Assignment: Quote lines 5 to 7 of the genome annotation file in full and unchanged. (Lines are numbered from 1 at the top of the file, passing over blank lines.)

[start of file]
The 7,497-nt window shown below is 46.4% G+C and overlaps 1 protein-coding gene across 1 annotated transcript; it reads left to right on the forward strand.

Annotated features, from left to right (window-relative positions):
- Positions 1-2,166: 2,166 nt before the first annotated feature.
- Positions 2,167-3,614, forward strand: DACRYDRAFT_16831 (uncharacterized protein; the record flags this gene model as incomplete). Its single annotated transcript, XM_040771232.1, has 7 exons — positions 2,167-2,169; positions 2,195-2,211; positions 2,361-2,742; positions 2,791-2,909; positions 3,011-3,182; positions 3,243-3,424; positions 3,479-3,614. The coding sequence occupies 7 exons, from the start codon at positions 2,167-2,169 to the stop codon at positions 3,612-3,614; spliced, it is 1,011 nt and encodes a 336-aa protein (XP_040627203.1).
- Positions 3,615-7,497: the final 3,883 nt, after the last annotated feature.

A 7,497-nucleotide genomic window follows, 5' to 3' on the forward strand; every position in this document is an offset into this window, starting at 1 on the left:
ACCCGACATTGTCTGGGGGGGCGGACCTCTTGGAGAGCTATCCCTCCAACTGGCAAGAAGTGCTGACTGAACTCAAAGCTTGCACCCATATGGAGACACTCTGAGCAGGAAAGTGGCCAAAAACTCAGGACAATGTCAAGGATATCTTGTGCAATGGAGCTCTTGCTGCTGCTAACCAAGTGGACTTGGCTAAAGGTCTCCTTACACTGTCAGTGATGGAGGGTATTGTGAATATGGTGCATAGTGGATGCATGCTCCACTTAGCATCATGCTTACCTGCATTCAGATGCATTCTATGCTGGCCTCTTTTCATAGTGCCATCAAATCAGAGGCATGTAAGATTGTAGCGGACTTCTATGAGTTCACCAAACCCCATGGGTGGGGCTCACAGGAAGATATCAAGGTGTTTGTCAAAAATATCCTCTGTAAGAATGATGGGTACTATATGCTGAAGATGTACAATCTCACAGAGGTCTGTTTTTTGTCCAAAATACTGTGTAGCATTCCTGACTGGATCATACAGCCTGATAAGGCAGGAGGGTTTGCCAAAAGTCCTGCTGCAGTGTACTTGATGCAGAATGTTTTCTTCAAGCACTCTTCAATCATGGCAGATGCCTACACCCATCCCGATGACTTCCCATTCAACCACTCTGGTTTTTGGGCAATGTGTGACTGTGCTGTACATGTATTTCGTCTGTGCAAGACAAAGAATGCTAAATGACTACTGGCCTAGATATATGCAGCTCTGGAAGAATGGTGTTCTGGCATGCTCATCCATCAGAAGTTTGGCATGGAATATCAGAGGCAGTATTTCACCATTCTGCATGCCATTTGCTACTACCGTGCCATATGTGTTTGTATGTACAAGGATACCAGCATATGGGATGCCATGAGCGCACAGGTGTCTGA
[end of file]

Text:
- Positions 3,615-7,497: the final 3,883 nt, after the last annotated feature.

A 7,497-nucleotide genomic window follows, 5' to 3' on the forward strand; every position in this document is an offset into this window, starting at 1 on the left:
ACCCGACATTGTCTGGGGGGGCGGACCTCTTGGAGAGCTATCCCTCCAACTGGCAAGAAGTGCTGACTGAACTCAAAGCTTGCACCCATATGGAGACACTCTGAGCAGGAAAGTGGCCAAAAACTCAGGACAATGTCAAGGATATCTTGTGCAATGGAGCTCTTGCTGCTGCTAACCAAGTGGACTTGGCTAAAGGTCTCCTTACACTGTCAGTGATGGAGGGTATTGTGAATATGGTGCATAGTGGATGCATGCTCCACTTAGCATCATGCTTACCTGCATTCAGATGCATTCTATGCTGGCCTCTTTTCATAGTGCCATCAAATCAGAGGCATGTAAGATTGTAGCGGACTTCTATGAGTTCACCAAACCCCATGGGTGGGGCTCACAGGAAGATATCAAGGTGTTTGTCAAAAATATCCTCTGTAAGAATGATGGGTACTATATGCTGAAGATGTACAATCTCACAGAGGTCTGTTTTTTGTCCAAAATACTGTGTAGCATTCCTGACTGGATCATACAGCCTGATAAGGCAGGAGGGTTTGCCAAAAGTCCTGCTGCAGTGTACTTGATGCAGAATGTTTTCTTCAAGCACTCTTCAATCATGGCAGATGCCTACACCCATCCCGATGACTTCCCATTCAACCACTCTGGTTTTTGGGCAATGTGTGACTGTGCTGTACATGTATTTCGTCTGTGCAAGACAAAGAATGCTAAATGACTACTGGCCTAGATATATGCAGCTCTGGAAGAATGGTGTTCTGGCATGCTCATCCATCAGAAGTTTGGCATGGAATATCAGAGGCAGTATTTCACCATTCTGCATGCCATTTGCTACTACCGTGCCATATGTGTTTGTATGTACAAGGATACCAGCATATGGGATGCCATGAGCGCACAGGTGTCTGA